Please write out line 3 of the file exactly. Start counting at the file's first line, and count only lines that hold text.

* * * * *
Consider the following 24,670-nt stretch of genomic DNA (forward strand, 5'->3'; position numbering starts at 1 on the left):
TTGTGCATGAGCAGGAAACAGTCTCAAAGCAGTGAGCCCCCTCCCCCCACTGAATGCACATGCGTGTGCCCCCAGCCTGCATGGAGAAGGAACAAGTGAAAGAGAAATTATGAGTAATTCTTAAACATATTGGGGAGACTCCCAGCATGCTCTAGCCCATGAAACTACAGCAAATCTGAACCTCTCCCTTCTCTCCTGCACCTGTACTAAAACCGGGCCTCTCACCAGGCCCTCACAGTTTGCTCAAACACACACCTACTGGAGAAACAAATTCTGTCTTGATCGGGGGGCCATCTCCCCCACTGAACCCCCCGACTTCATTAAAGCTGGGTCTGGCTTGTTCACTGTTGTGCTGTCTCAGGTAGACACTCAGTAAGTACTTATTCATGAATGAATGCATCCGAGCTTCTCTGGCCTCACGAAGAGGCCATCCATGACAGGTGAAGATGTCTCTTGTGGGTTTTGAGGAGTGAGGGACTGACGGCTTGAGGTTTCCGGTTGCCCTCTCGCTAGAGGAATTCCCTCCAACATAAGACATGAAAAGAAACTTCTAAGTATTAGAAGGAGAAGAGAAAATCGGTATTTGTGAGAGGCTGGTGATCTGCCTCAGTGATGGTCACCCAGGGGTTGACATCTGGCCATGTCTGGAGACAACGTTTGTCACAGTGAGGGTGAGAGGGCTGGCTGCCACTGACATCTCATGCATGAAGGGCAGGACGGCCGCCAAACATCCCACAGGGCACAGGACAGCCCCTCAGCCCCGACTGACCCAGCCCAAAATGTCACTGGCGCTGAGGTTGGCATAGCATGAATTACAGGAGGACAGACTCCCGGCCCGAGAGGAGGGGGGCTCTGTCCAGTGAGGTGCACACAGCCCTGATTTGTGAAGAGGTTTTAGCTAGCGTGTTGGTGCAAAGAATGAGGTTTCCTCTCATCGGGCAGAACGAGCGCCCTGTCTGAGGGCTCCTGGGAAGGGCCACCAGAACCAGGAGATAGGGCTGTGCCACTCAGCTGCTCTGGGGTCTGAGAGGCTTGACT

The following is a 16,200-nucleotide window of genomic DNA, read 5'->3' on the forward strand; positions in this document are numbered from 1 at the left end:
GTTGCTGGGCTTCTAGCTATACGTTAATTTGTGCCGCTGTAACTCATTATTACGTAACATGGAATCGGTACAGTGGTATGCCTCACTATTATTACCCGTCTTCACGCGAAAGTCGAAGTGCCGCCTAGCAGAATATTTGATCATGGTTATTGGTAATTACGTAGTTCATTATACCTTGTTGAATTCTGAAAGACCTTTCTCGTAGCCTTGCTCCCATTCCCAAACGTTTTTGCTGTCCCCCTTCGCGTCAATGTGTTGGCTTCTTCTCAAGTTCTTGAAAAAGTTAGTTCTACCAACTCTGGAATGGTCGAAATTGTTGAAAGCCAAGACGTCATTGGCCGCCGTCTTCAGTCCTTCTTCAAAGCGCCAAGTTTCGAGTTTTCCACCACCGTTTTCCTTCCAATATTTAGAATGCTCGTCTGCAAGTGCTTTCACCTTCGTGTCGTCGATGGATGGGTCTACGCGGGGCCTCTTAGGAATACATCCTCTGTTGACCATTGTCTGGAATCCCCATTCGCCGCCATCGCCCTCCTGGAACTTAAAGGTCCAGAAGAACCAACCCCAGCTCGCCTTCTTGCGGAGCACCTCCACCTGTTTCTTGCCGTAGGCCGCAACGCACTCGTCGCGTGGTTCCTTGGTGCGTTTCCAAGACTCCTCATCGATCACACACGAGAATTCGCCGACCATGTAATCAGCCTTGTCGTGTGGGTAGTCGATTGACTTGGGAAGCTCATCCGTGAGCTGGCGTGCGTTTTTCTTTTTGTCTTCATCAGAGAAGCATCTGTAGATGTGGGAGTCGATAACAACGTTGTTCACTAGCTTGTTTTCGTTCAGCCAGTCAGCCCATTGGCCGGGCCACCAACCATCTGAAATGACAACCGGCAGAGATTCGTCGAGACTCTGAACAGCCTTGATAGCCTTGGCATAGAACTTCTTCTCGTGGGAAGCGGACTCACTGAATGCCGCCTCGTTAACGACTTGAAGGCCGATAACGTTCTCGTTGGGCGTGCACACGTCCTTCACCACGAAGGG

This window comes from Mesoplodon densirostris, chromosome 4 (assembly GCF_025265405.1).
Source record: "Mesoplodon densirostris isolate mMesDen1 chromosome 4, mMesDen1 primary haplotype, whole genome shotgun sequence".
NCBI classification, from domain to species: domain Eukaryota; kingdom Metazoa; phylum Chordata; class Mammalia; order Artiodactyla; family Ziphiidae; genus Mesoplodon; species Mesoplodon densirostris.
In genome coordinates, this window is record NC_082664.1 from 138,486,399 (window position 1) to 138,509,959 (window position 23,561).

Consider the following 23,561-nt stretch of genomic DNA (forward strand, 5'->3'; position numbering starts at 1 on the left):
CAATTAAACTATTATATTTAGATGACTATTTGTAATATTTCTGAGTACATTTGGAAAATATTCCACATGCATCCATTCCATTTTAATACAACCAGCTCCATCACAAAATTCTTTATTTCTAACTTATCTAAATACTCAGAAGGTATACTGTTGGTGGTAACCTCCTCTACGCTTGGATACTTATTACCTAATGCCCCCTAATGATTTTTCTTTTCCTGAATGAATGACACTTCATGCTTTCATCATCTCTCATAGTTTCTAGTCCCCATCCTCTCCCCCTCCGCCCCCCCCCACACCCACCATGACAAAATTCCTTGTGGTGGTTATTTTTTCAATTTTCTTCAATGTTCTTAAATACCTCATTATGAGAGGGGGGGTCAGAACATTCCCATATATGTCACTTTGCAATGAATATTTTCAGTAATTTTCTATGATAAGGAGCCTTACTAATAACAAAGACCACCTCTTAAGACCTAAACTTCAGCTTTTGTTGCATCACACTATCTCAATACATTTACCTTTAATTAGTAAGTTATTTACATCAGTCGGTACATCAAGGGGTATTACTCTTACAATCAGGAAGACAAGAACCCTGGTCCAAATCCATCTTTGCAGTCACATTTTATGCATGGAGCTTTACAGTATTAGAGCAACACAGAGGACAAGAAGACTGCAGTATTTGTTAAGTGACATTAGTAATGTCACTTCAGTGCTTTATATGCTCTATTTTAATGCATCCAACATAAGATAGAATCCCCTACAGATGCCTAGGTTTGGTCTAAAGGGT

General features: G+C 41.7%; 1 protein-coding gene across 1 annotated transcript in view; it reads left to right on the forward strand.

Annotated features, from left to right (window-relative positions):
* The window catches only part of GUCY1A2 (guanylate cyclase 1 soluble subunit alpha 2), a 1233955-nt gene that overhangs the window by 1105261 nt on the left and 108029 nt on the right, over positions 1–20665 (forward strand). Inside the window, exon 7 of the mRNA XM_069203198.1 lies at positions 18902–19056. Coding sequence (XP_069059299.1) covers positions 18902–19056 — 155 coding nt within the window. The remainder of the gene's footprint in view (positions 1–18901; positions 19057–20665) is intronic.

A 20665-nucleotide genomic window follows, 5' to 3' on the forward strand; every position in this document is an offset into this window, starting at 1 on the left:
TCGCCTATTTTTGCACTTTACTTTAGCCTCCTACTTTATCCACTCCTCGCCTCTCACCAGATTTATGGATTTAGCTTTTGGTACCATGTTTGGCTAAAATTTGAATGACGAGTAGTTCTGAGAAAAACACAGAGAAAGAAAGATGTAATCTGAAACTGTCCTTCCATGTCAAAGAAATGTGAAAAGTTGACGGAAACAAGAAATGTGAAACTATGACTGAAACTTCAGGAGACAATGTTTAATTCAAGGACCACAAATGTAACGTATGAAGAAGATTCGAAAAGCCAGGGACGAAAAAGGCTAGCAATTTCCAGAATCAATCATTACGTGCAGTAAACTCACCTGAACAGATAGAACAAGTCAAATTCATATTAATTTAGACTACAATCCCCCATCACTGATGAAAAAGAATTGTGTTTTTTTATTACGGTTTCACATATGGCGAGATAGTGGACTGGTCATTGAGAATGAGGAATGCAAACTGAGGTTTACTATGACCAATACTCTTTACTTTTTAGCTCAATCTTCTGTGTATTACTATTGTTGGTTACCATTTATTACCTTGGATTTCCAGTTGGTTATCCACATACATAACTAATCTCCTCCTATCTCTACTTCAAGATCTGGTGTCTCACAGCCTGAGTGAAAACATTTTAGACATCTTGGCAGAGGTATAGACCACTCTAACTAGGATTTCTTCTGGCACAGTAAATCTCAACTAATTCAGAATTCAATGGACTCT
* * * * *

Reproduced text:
The following is a 16,200-nucleotide window of genomic DNA, read 5'->3' on the forward strand; positions in this document are numbered from 1 at the left end: